Study on kids & alcohol pegs Nebraska near middle

A federal study finds Nebraska teenagers are drinking alcohol and buying it for themselves at a rate that’s dead even with the national average. A campaign of public service announcements is being launched on the radio in hopes of bringing the numbers down.
Fran Harding, director of the U-S Center for Substance Abuse Prevention, says the PSAs target Nebraska’s moms and dads. Harding says, “Our campaign that we’re rolling out today focuses on giving tips to parents so that they can learn to talk to their young people earlier and more often.”
She says the survey found alcohol is still the most widely-abused substance by youth between the ages of 12 and 20. With end-of-school-year events like prom and graduation approaching, Harding says temptation for alcohol abuse is ramped up.
“Parents tend to talk to their children after a problem is in front of them or around prom time, and then they don’t talk about it again,” Harding says. “We want parents to know that we need to talk to them earlier, ages 12, 13, 14, if not even earlier than that, and to talk to them often so it becomes more of a regular conversation.”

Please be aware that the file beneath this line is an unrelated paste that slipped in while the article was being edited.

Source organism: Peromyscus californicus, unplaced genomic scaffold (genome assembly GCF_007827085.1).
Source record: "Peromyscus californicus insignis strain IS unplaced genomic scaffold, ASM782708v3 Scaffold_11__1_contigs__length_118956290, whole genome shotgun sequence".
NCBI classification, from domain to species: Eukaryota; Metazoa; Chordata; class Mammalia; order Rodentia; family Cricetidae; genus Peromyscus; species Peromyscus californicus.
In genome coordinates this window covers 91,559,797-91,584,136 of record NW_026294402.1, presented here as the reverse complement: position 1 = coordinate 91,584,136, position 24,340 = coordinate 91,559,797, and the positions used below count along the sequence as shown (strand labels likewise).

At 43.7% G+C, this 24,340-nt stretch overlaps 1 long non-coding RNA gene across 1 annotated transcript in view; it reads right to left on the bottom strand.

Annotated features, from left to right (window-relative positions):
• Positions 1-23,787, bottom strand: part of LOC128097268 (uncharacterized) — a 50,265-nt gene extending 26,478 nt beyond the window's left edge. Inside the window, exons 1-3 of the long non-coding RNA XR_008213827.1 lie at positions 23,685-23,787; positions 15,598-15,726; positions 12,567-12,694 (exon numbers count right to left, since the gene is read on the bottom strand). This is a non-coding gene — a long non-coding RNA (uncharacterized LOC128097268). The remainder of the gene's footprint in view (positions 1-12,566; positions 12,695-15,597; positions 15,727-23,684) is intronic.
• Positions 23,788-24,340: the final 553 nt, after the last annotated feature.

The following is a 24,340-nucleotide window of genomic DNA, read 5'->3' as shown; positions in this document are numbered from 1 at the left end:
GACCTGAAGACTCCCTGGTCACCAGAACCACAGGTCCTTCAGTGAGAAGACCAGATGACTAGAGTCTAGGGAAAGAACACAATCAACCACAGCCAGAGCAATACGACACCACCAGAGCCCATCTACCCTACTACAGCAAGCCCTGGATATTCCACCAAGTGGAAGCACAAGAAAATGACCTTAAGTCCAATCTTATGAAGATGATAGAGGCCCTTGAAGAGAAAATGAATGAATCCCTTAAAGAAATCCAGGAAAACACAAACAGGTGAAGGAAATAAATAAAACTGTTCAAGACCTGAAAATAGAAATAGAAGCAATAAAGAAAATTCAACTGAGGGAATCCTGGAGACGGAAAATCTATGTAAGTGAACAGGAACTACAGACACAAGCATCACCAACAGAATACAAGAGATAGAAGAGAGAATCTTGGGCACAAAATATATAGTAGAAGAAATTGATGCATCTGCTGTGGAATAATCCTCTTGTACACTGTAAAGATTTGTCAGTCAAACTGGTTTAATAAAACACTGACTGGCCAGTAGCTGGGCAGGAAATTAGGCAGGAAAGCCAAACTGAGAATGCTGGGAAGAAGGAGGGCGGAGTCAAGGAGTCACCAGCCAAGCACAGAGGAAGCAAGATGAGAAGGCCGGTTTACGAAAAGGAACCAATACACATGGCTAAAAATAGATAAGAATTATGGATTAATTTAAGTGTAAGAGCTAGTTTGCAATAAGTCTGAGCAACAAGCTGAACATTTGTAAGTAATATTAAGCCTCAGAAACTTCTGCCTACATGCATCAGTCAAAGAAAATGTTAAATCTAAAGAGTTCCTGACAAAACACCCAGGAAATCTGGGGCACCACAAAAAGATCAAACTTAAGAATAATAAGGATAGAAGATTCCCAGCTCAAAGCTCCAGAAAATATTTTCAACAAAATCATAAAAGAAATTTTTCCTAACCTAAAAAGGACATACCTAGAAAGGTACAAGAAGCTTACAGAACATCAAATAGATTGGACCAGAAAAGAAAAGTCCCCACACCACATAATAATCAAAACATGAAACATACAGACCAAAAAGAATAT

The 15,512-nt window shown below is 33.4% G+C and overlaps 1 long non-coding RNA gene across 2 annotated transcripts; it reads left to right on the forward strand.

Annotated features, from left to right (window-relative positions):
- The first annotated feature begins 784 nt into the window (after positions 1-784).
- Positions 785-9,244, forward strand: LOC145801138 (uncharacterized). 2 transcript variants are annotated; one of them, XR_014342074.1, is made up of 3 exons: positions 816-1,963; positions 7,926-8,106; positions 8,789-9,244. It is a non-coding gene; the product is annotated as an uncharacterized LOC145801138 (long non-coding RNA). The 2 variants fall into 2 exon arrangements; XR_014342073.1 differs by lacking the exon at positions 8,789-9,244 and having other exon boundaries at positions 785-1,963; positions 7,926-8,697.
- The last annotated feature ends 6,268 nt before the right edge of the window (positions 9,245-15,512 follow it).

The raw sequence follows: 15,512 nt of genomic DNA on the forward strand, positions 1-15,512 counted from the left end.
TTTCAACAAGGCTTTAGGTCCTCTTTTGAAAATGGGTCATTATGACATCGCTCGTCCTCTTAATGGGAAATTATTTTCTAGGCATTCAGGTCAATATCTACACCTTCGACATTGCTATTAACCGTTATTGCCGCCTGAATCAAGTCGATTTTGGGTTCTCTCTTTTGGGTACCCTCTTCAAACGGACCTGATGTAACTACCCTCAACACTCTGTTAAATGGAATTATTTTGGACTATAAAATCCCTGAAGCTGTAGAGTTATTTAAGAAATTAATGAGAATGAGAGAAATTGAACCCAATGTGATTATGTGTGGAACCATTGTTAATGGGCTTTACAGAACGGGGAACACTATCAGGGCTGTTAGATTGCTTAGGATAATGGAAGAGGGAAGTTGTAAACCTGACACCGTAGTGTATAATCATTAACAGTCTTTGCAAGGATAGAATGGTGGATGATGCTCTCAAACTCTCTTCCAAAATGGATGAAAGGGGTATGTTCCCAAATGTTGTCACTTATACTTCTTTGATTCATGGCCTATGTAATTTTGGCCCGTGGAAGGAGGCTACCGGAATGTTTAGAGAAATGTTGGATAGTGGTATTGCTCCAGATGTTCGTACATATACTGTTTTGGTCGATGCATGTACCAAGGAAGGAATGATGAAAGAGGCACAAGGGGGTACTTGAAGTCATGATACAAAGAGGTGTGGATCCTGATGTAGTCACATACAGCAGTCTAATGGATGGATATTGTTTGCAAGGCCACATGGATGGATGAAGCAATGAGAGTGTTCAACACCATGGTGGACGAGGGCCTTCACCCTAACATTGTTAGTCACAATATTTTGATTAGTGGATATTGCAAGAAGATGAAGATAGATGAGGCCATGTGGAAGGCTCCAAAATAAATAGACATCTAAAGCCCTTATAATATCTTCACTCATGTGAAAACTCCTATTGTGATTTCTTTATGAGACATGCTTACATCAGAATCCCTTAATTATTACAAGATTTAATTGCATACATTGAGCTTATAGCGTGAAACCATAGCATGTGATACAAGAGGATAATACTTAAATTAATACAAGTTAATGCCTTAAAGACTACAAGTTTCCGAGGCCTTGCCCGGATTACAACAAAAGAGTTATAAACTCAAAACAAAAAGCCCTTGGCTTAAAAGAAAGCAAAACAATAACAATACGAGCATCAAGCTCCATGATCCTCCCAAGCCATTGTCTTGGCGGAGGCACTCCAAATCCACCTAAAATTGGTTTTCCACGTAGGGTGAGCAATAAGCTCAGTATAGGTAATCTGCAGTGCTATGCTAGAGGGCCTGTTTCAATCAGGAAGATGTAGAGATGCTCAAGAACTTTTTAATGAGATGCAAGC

The launch of the PSA campaign is accompanied by a new website,, which Harding says has helpful, interactive tools for parents.
She says, “Parents can go into the website and plug in the age and the gender and the particular situation they would like to address with their young person and get actual questions and feeders and information and programming and connect them with programs around their neighborhood.”
Research shows that children who start drinking before age 15 are six times more likely to have alcohol problems as adults. The National Survey of Drug Use and Health questioned 12 to 20-year-olds. It found, both nationwide and in Nebraska, about 28-percent of those surveyed had used alcohol in the previous month and about nine-percent had bought it for themselves in the previous month.
The states with the lowest numbers on the survey are Alaska and New Mexico, while the highest numbers are in Louisiana and the District of Columbia.